Does Amazon represent the future of the workplace? I believe the answer is no. I believe open cultures represent the future of the workplace, not closed ones. If Amazon is to be a pattern for our future, this is a bleak world indeed we are headed for, one which will make the futuristic, corporatist dystopias of Blade Runner or Alien seem prophetic rather than nightmarish.

Do you want to live in such a world?

More to the point, do you want to live in that world, knowing that you personally contributing to helping such a world come about?

Do you want to help bring about a world where humans are fungible and so effectively worthless, a world where the only values are those that can be counted in dollars? A world where you are only as valuable as your immediate market value? A world where coercion, through fear of poverty, is the main motivation for work?

If you do, this article is not for you.

If you don’t, then I humbly suggest to you, as I have to myself, to consider that through your own actions you may be helping bring about this world.

I believe that until Amazon reforms its ways and becomes visibly and transparently a company that is not rife with such awful stories, a company that has at least a modicum of respect for the inherent, intrinsic value of human beings as something other than means to an end, we should all, as human beings, be voting with our feet and picking better alternatives, because otherwise, with each purchase we are helping bring about this awful future.

Some may respond that all companies are equally evil. That is not so. There are many companies out there who adopt principles and values that are human-centric, not just for the bottom line, but because they believe those are the right way to contribute to this world. And even of those companies who are not so principled, most are nowhere near as ruthless to their own people as Amazon appears to be – they at least make some sort of genuine effort to try and care for their employees. Amazon doesn’t even bother pretending.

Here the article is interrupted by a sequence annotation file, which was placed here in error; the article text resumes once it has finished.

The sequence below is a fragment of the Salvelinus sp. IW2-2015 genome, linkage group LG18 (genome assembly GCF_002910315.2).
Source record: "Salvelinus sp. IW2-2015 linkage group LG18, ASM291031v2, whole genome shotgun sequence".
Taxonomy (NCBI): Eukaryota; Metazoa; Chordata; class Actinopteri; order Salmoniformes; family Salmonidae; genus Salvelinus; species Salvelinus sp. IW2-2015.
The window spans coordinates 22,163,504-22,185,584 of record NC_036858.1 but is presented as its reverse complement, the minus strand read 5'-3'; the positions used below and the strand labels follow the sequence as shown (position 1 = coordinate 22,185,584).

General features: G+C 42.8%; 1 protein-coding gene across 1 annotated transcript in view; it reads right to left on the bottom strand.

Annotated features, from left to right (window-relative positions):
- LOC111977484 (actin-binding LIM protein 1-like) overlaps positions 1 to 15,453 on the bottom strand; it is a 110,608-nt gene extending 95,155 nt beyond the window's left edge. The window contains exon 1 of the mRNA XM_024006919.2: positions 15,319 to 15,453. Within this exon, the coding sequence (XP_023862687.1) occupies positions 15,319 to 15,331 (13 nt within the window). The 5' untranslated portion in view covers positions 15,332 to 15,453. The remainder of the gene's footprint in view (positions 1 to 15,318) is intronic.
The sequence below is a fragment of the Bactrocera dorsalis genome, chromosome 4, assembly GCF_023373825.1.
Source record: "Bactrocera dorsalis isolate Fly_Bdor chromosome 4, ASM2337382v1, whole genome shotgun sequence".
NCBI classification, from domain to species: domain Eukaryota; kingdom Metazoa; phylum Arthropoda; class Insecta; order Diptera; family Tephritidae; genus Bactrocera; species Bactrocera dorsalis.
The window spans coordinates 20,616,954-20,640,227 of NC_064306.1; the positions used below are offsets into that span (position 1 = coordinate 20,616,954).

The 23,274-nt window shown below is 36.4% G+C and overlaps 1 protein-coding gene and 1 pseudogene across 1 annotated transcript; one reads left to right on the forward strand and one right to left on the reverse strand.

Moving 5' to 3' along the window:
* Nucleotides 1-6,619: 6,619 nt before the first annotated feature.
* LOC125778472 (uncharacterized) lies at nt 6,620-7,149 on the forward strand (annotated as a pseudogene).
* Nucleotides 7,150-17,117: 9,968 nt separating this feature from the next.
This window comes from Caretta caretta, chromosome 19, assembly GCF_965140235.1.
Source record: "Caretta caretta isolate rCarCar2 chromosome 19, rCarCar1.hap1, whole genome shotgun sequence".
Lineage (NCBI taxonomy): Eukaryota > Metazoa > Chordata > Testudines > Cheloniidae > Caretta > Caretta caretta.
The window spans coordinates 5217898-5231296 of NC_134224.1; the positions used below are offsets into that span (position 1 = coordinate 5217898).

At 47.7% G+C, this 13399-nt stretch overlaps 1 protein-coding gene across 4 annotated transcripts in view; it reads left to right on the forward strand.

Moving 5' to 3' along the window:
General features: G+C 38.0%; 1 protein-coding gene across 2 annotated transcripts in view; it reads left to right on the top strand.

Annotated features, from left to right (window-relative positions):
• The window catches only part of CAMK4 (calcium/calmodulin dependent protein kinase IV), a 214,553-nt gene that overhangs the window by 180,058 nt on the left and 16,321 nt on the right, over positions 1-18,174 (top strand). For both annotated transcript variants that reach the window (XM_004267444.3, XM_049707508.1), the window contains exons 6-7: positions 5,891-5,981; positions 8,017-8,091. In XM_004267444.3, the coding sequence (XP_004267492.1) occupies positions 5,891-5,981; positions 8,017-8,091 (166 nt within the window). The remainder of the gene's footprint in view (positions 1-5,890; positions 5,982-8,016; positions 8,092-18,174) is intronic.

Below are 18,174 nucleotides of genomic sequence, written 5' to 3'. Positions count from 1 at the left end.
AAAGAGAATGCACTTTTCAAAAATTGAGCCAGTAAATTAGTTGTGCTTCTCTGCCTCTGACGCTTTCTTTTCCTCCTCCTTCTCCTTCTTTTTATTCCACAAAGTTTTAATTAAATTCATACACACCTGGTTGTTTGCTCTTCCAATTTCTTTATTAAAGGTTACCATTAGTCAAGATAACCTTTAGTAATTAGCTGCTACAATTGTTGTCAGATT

At this point in time, as people who buy things, I think it’s worth assuming that pretty much any company other than Amazon is better to buy from than Amazon. This is not always possible. Often Amazon can deliver more quickly and more cheaply – some would argue, by externalising a lot of its costs – and sometimes you just need that thing tomorrow… Sometimes Amazon is the only company selling the thing you need. Sometimes the price differential is so large as to make alternatives impractical.

But those are minority cases – composing maybe 20-40% of the times when we buy things online.

Amazon aims to be the “everything store”, but almost everything is also sold by someone else. All that I suggest to readers of this post is to consider the following UK alternatives, that I’ve researched for you, if you’re about to buy something from Amazon. Moving just half of your custom away from Amazon may well impact their bottom line and their growth in a way that will force them to change.

At some point, there has to be a tangible cost to treating people like shit on a large scale. This point is now, and the person who holds the right to pass judgement and to apply the sentence is you.